There has been a cyberattack and we have no idea

There has been a cyberattack and we have no idea

It was last week, in the morning hours of Dec. 16, when the first cyberattack started. These attacks continued until Dec. 21 with some interruptions. 

The target of the cyberattacks was all internet traffic and frankly it was quite successful, as internet traffic slowed down nationwide. 

Yes, this was the first cyberattack in our history. Maybe those who are in the business knew all about it but the general public learned about this cyberattack through a statement that was released after everything happened.

As a matter of fact, the attack Turkey experienced is the type the United States goes through almost every day. But there is, however, a difference between them. In the United States or anywhere else in the world, these attacks are generally directed to specific companies or certain websites. 

On the other hand, Turkey was attacked nationwide; the target of the attack was web sites with the extension “.tr” in them. According to data provided by the Information and Communication Technologies Authority (BTK), in Turkey there are approximately 370,000 websites with a “.tr” extension.

The general name of the attack toward Turkey is a “DDoS attack.” Under this general name there are quite a number of types but they have a common feature that is quite simple: Some people from some places create extraordinary traffic as if they want to enter a certain website, a series of websites or the websites of an entire country. Because of this artificial traffic, those who genuinely want to go into a website or websites because they have business related to them either can absolutely not enter any of them or encounter a very serious slowdown.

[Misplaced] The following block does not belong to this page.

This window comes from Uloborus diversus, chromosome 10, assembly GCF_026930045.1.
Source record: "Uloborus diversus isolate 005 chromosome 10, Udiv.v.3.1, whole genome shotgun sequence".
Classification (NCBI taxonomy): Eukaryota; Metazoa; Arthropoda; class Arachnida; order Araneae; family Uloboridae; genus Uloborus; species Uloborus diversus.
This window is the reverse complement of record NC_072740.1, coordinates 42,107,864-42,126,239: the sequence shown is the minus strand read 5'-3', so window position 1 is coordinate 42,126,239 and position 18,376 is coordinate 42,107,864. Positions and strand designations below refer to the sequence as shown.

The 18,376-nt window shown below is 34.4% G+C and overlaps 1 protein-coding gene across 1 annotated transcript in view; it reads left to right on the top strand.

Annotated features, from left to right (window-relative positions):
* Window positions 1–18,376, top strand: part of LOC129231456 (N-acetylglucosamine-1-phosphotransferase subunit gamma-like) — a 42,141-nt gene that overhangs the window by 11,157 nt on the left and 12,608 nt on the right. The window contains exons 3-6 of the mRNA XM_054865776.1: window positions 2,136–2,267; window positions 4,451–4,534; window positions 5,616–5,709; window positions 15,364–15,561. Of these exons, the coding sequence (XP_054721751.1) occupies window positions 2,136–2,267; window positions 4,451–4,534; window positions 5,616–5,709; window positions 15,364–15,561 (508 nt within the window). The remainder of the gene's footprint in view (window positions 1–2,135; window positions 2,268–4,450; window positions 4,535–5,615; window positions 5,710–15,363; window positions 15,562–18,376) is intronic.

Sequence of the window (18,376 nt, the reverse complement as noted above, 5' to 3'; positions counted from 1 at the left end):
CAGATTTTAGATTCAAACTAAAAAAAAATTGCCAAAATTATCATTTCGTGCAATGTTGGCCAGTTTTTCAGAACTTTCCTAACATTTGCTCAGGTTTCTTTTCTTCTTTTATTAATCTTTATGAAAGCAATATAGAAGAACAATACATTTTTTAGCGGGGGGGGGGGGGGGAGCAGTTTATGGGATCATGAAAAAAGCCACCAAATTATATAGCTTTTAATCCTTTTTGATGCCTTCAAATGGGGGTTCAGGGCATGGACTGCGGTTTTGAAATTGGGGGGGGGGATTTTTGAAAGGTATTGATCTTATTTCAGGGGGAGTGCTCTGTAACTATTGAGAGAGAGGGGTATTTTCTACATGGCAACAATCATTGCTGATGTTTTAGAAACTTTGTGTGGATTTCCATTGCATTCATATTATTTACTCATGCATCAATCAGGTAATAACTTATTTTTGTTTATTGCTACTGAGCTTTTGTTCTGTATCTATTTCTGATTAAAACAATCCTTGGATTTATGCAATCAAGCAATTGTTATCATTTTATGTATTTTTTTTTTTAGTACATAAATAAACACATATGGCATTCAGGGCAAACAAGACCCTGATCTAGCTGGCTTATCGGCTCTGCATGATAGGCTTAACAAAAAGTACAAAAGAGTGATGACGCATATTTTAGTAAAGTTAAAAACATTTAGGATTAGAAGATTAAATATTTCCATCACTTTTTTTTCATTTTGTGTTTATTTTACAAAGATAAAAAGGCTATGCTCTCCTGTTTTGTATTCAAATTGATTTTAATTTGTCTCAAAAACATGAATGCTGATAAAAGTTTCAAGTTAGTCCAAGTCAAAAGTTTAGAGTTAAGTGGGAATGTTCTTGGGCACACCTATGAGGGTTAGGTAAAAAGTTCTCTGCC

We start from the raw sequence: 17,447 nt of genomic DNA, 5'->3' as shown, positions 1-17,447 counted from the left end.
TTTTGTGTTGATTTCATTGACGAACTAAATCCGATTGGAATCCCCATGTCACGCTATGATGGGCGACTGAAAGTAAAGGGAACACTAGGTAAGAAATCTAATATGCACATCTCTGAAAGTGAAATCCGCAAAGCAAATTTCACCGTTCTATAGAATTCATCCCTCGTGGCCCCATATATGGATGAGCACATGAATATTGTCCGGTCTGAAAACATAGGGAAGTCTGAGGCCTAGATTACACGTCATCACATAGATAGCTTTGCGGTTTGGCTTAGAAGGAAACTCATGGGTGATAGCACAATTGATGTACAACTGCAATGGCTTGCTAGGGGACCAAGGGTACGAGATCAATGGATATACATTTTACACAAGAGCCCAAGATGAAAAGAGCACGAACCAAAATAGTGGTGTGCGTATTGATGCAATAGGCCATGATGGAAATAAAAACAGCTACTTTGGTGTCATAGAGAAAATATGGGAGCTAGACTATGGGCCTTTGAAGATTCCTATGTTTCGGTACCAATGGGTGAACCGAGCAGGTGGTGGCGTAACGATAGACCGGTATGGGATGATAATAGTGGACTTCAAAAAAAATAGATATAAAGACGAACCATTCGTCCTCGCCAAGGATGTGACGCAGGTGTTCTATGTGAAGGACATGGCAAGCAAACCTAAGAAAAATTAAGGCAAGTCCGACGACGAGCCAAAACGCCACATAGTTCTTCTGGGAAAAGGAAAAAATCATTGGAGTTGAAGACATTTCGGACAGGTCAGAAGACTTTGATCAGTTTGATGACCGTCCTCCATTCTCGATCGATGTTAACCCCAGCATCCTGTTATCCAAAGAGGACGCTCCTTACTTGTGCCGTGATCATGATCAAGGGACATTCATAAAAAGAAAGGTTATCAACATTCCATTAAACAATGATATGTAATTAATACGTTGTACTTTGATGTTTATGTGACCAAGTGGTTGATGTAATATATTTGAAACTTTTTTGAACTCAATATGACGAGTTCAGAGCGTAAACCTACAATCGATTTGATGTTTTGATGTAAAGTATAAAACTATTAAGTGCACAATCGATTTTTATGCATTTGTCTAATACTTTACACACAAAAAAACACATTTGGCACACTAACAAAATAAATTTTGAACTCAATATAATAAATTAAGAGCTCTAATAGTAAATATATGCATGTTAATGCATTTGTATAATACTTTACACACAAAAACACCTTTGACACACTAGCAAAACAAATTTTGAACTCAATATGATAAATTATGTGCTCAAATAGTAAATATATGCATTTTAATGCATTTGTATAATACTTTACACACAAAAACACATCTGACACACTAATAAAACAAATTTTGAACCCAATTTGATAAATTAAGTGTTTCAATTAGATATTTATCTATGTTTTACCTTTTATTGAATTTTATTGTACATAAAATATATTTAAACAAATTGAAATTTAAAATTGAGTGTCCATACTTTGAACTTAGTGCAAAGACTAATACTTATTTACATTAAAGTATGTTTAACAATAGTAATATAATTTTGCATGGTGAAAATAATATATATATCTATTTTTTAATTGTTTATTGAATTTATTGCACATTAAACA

Let me give you this piece of information to better understand the size of the attack Turkey was exposed to: Turkey is connected to the global internet with more than one fiber optic cables. These cables have a capacity of carrying 40 gigabytes of information per second. In other words, every second they can carry roughly 40 billion bytes of information.  

Think of this as a highway that has 40 billion lanes. Well, this 40 billion-lane, more-than-one highway that provides Turkey’s internet connection with the world was loaded with incredible traffic starting on Dec. 16. This traffic exceeded 200 gigabytes per second from time to time. 

Of course when there is such traffic congestion, naturally, the road was jammed, the traffic started to slow down. If you have encountered multiple cases of slowing down in your internet connection in the past week (I have) it was exactly because of this. 

Well, who attacked Turkey? We do not know this but based on the political tension nowadays and the country’s past behavior, everybody is suspecting Russia.

One may be suspicious of Russia but actually there are such groups in the world who call themselves “internet pirates” that with a price tag of about $150 per week, you can buy such attacks from.

Of course, the cyberattack toward Turkey was one of the biggest that has been seen, thus it could not have been done so cheaply, but I have said what I mean: These kinds of businesses are not necessarily handled by the states themselves any longer.